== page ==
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Minuit

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About Minuit

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    radio-emporium.com

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    Columbia, TN

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  1. I had the chance to buy a set of several years of the "full" accessory catalogs with part numbers and everything a year or two ago. Kind of regret not picking that one up.
  2. This came up in one of my searches and figured it may be of interest to some. https://www.ebay.com/itm/153836666961?ul_noapp=true
  3. That's got 5000 miles left in it, easy.
  4. Speed nuts, U-nuts, clip nuts. Available in all kinds of varieties online. Not a bad idea to replace them, as they do tend to wear out over time and not hold on to the part as well.
  5. That is a known issue on the Renix and early HO 4.0L engines. My 91 has seeped oil out of there as long as I can remember. There was an updated head gasket released in roughly 1993 that corrected the issue with silicone sealing beads in the gasket along the oil return paths. Any aftermarket head gasket should have this feature built in. Almost every Renix and early HO 4.0 I've seen seeps at least a small amount of oil from that area. Your head isn't warped, it's just a design flaw in the gasket. A new head gasket would fix it, but is it worth it to you to pull the engine apart just for this leak? I want to say there is a TSB out there for this issue. In it, they recommended simply replacing the head gasket with the updated version. It looks scary, but it's not a "bad head gasket" in the conventional sense, and if the leak is not severe you will not hurt anything by ignoring it. You can do a leakdown test and coolant test to confirm if it makes you feel better.
  6. The top priority should be keeping the paint out of the sun. Everything else has managed for 30 years and will probably continue to manage, but that old clearcoat will fall off by the day if you park it in the sun all day. How do I know? My truck had near perfect clearcoat 8 years ago. You may want to invest in a dash cover to prevent the dash from being exposed to direct sunlight and cracking. The best solution would be to park it under a carport or garage. Keep it out of the rain as much as you can too, MJs are rarely waterproof anymore.
  7. If you happen to find a company, I have a selection of undamaged seat covers I could provide for use as patterns.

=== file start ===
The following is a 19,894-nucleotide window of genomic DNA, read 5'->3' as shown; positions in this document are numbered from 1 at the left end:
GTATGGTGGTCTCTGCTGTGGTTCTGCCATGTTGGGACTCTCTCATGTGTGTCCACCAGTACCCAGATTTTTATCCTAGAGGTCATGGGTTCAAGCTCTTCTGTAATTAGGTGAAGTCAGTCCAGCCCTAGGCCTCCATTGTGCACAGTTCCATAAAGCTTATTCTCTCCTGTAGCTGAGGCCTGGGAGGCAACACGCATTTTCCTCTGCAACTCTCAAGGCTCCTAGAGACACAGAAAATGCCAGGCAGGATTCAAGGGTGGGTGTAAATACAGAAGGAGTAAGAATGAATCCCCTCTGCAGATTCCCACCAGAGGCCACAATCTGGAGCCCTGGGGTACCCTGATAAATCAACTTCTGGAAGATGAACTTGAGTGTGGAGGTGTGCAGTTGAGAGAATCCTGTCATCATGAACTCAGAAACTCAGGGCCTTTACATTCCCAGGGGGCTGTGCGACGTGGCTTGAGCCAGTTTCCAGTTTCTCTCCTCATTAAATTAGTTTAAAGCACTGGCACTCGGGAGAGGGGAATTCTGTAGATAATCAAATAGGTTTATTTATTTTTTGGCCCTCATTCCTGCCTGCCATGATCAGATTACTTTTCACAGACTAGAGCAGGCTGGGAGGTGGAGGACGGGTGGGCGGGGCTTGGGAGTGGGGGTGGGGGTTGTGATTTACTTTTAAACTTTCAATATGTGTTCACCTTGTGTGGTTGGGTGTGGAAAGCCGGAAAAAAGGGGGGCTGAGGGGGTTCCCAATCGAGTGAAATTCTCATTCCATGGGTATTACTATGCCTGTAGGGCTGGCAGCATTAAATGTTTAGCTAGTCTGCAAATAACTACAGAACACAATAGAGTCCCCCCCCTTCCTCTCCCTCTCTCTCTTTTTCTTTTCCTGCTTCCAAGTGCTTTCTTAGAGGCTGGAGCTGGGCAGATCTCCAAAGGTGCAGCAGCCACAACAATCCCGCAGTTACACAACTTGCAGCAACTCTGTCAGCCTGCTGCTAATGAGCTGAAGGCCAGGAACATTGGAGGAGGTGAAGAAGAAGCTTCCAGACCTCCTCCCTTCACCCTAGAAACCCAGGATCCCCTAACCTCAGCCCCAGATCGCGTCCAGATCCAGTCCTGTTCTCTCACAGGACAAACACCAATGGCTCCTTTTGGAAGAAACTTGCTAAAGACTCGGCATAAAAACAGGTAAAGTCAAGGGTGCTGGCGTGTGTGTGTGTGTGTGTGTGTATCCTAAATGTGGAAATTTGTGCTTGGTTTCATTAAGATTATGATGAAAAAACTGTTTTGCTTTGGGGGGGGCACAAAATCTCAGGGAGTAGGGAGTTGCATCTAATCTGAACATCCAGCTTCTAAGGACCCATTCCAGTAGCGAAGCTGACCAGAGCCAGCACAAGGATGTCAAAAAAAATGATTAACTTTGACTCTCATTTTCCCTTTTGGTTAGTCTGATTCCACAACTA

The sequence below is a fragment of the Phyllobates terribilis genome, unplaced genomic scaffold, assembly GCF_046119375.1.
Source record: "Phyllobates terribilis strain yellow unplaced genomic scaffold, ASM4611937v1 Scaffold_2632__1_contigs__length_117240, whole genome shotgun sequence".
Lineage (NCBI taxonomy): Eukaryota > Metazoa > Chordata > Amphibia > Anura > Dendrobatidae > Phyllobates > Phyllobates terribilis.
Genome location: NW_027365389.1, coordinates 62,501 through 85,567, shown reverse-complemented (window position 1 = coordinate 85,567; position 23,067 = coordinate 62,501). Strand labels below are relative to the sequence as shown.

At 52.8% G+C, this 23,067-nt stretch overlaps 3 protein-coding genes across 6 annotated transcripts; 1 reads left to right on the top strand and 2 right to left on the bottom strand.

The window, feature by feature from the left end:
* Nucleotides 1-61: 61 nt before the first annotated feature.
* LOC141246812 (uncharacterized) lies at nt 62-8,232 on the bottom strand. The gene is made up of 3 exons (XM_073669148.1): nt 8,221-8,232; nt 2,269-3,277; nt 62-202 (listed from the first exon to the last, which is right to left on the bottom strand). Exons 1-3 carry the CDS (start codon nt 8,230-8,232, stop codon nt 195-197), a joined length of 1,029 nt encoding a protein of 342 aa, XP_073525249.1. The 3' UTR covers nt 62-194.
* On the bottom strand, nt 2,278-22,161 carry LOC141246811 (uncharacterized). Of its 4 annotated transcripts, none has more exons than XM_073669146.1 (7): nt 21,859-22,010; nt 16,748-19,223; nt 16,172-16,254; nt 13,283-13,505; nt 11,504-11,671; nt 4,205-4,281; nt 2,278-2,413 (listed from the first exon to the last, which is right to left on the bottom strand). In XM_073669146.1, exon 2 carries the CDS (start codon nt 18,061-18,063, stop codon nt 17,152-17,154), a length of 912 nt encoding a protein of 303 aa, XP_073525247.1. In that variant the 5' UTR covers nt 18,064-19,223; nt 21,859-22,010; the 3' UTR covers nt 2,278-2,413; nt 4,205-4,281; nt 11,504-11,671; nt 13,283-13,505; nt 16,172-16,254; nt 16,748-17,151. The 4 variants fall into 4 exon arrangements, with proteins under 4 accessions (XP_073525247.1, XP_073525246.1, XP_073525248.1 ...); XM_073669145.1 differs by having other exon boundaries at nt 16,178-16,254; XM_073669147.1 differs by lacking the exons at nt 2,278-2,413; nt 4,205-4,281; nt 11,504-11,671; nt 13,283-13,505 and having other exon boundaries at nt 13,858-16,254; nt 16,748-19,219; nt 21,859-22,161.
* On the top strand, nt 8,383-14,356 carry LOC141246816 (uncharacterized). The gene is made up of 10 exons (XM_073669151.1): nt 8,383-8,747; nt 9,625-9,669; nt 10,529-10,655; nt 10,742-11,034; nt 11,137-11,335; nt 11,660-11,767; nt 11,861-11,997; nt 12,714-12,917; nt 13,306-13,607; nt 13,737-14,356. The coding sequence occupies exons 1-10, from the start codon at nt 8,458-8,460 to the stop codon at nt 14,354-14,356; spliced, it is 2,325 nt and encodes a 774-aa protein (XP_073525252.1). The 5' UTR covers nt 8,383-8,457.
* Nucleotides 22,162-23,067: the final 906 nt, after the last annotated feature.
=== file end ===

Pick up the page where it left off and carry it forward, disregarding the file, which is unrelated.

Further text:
8. I hate the way a large lift, huge tires, and oversized wheels look on an MJ, but those things are reversible. You could put the truck back to stock in a weekend if you keep the original parts. Until the very moment you take a cutting tool to the fenders. At that point, any pretense of originality is gone. I have a couple of rules with my 91 (which has never been sold and has been in the family since brand new, so there may be a small amount of sentimental attachment here), but the Prime Directive for me is that everything I do must be able to be reverted to absolute bone stock with just nuts and bolts. To that end, I still have my original bench seat, my original non-tilt, column shift steering column, even the original wheels... you get the point - I kept all of my original parts when I did things that would increase my enjoyment of my truck. If there's something I want to do that can't be done without a permanent alteration, I don't do it. People's minds change. I really like my bucket seats and center console, but what if one day I don't anymore? If I suddenly took leave of my senses and decided I'd rather have the bench seat back in my truck, where am I gonna find a pristine, rip-free '91-'92 grey bench seat that they may have made 10,000 of ever? In my attic, that's where. When I convert it to 4WD, I'll be keeping those original parts too. What's a 2WD AW4 that shifts literally like brand new worth? A hundred bucks because they never blow up? I don't need the money that bad. The ability to put my truck back to how it was with the exact transmission it left the factory with is worth much more than $100 to me, even if I never feel a need to do it. If there's something you don't like about your truck, by all means, change it, but I would encourage you to do the same as I do. Don't make any truly permanent alterations, because in stock form you have a truck that really will be worth something some day. People say that all the time, but it really is true for yours. From what we've been able to tell, that thing has hardly been touched since day one. Don't feel obligated to keep your truck completely original to please a bunch of keyboard warriors most of whom you'll never meet, but do keep in mind that it's only original once. I bought my '89 because of the above rule. When I bought it it had a knock, got death wobble, and I drove it home at 50 with no dashboard installed. By any reasonable account it should've gone to the junkyard rather than my driveway. It has precisely no original removable body panels left. None of the original interior is remaining. Soon it won't have its original engine either (and in a great contrast to what I wrote above, the original engine is going to be unceremoniously dumped at the scrapper's when I'm done with it). One day it's going to be something worth owning, but I won't have to build it as if I'm walking on eggshells.There is no originality or "sanctity of togetherness" with it, because that was destroyed by multiple previous owners a long time ago. I don't mean to make you feel like you're in a lecture hall, but I just wanted to put some words out there hoping to help you make a decision that's right for you. Long wall of text, but I hope it helps. I just bought a really nice mechanical keyboard so I may be even wordier than normal